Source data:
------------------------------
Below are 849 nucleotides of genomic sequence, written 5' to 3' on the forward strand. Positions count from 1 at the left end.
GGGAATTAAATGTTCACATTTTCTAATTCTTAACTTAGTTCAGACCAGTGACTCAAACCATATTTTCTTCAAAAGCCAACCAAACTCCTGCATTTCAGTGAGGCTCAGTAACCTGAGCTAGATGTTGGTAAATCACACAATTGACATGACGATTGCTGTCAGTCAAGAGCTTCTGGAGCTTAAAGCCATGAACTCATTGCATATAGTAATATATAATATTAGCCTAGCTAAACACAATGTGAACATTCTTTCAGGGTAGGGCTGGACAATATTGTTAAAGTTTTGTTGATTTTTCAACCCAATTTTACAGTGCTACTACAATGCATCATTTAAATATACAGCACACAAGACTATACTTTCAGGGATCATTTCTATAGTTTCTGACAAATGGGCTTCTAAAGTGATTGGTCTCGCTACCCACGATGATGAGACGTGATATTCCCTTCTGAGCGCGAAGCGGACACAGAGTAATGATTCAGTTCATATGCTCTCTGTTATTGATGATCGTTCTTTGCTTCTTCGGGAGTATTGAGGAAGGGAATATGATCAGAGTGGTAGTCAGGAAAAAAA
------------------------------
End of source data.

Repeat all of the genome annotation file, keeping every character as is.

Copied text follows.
Below are 849 nucleotides of genomic sequence, written 5' to 3' on the forward strand. Positions count from 1 at the left end.
GGGAATTAAATGTTCACATTTTCTAATTCTTAACTTAGTTCAGACCAGTGACTCAAACCATATTTTCTTCAAAAGCCAACCAAACTCCTGCATTTCAGTGAGGCTCAGTAACCTGAGCTAGATGTTGGTAAATCACACAATTGACATGACGATTGCTGTCAGTCAAGAGCTTCTGGAGCTTAAAGCCATGAACTCATTGCATATAGTAATATATAATATTAGCCTAGCTAAACACAATGTGAACATTCTTTCAGGGTAGGGCTGGACAATATTGTTAAAGTTTTGTTGATTTTTCAACCCAATTTTACAGTGCTACTACAATGCATCATTTAAATATACAGCACACAAGACTATACTTTCAGGGATCATTTCTATAGTTTCTGACAAATGGGCTTCTAAAGTGATTGGTCTCGCTACCCACGATGATGAGACGTGATATTCCCTTCTGAGCGCGAAGCGGACACAGAGTAATGATTCAGTTCATATGCTCTCTGTTATTGATGATCGTTCTTTGCTTCTTCGGGAGTATTGAGGAAGGGAATATGATCAGAGTGGTAGTCAGGAAAAAAA